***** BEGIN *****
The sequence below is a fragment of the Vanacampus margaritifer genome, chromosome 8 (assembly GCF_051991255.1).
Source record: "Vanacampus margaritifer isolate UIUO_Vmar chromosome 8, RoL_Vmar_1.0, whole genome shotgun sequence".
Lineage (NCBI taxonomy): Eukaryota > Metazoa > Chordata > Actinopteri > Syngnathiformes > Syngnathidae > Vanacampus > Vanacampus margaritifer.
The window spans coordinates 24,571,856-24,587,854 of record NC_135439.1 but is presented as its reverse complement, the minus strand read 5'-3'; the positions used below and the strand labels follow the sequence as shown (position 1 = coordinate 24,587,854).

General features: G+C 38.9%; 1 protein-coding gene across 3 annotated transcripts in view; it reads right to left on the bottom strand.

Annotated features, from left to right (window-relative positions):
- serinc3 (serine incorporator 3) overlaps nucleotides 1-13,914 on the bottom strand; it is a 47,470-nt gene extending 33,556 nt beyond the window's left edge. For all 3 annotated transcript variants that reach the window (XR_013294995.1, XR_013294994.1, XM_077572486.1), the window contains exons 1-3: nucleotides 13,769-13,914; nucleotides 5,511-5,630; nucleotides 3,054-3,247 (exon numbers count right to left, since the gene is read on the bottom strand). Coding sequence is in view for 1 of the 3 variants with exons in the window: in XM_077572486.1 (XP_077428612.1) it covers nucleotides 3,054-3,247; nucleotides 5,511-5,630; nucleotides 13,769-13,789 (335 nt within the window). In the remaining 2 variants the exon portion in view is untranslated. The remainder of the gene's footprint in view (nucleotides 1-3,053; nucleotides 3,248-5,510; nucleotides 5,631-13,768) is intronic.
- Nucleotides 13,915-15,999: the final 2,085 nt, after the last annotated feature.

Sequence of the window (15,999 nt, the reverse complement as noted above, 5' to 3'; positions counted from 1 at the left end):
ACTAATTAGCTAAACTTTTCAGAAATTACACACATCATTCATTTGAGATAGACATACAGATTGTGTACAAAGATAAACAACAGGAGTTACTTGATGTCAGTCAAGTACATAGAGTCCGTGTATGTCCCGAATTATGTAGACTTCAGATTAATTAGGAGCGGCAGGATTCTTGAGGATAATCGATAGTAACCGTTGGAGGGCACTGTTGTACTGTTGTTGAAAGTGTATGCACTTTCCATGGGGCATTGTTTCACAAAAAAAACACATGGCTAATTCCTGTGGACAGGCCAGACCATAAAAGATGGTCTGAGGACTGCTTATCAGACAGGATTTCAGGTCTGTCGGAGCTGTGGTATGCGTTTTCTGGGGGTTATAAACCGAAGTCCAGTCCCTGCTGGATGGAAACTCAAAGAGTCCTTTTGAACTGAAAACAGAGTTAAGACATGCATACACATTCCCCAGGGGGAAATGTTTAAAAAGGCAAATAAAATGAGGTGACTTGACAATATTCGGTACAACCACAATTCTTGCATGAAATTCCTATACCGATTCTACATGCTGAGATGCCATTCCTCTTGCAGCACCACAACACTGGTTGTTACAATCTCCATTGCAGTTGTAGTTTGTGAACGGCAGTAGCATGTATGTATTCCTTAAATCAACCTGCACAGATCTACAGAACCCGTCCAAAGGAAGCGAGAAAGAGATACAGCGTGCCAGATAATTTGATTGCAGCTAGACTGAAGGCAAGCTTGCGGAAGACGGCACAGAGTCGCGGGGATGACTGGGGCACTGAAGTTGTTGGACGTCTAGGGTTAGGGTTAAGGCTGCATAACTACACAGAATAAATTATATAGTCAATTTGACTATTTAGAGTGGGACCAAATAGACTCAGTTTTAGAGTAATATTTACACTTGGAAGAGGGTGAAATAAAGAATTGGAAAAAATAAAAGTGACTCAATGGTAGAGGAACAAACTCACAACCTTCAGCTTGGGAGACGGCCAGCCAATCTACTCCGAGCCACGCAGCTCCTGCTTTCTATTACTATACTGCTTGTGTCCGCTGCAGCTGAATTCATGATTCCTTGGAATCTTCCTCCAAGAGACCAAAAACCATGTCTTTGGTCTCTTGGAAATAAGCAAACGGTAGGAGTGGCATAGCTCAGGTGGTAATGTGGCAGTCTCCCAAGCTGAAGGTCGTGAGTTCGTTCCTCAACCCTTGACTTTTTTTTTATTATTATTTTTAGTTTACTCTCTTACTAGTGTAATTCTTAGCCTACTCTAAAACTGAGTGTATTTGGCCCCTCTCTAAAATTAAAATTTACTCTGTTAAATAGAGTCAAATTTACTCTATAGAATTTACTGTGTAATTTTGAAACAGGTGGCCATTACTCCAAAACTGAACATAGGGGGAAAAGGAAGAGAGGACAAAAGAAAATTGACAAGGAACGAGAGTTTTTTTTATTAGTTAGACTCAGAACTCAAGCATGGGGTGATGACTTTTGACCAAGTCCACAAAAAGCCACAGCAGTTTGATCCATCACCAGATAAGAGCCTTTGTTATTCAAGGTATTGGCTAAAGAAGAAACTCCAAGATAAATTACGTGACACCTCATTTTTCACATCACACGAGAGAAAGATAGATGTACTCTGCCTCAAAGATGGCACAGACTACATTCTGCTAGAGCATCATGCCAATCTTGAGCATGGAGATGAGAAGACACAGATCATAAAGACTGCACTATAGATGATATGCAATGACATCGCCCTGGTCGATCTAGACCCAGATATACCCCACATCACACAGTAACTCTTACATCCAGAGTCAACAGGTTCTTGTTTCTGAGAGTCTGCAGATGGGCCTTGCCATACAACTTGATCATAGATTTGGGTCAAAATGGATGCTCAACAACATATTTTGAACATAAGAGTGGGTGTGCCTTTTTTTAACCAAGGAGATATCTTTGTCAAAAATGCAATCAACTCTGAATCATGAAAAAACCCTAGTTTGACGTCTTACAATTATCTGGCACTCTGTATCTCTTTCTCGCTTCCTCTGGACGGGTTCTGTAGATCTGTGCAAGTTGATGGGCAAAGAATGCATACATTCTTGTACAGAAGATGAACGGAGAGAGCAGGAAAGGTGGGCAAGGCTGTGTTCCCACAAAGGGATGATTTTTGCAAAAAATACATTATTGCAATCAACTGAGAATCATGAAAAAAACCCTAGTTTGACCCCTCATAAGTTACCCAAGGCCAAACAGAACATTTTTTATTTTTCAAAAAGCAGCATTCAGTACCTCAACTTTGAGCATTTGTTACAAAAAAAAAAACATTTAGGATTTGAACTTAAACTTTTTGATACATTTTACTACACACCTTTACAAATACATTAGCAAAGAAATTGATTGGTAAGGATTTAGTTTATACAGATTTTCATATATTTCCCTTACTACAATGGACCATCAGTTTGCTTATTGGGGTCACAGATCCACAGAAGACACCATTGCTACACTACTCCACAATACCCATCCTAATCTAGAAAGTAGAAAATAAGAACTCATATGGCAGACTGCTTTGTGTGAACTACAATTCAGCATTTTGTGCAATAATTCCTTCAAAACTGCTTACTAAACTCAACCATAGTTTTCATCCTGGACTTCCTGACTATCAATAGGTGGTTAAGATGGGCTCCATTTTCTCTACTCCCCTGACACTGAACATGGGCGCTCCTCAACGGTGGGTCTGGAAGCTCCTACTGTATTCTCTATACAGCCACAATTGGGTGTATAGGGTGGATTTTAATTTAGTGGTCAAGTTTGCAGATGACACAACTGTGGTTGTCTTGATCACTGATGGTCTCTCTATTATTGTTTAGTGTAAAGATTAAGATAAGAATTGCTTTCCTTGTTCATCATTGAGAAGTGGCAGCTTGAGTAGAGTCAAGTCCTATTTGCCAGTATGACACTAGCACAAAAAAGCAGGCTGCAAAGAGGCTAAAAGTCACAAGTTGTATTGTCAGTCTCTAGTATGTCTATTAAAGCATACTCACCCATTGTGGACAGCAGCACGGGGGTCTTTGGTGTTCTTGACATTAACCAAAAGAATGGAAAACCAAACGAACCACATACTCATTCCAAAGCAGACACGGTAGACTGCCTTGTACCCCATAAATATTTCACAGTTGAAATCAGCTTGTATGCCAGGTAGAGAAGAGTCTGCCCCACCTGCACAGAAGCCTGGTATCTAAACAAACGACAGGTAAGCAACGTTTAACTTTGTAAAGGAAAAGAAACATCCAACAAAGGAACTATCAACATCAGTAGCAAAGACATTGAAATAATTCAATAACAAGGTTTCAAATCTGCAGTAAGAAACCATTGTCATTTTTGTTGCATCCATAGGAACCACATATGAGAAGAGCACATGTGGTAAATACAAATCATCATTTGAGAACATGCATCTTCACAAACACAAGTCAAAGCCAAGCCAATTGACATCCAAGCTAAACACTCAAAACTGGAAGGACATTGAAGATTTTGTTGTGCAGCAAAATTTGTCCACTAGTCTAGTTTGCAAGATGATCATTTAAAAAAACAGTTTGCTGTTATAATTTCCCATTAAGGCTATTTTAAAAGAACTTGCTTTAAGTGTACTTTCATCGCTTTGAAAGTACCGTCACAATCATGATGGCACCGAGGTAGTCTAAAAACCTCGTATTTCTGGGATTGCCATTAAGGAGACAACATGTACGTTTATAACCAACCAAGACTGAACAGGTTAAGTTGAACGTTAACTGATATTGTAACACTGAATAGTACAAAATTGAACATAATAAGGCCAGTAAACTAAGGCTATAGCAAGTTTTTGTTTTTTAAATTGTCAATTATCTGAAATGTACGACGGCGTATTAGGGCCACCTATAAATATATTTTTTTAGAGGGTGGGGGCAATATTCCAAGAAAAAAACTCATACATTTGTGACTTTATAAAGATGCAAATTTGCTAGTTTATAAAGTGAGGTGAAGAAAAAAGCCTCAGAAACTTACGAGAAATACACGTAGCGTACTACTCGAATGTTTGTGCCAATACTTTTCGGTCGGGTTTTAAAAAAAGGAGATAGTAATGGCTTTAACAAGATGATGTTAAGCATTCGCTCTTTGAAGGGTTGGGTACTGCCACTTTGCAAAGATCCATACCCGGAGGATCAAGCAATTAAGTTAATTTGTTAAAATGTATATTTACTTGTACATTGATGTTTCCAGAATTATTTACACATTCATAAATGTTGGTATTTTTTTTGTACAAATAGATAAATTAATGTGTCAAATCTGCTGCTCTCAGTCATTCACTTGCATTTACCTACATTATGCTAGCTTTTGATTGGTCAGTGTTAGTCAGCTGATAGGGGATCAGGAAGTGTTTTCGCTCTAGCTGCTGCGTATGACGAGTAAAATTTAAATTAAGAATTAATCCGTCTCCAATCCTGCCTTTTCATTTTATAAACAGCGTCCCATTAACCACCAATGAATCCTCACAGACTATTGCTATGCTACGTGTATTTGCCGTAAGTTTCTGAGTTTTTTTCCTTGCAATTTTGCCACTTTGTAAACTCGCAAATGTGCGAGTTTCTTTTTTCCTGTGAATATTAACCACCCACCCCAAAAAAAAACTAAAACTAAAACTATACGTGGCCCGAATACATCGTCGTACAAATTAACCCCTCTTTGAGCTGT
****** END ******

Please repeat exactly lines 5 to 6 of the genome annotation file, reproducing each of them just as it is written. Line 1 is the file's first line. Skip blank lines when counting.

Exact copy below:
General features: G+C 38.9%; 1 protein-coding gene across 3 annotated transcripts in view; it reads right to left on the bottom strand.

Annotated features, from left to right (window-relative positions):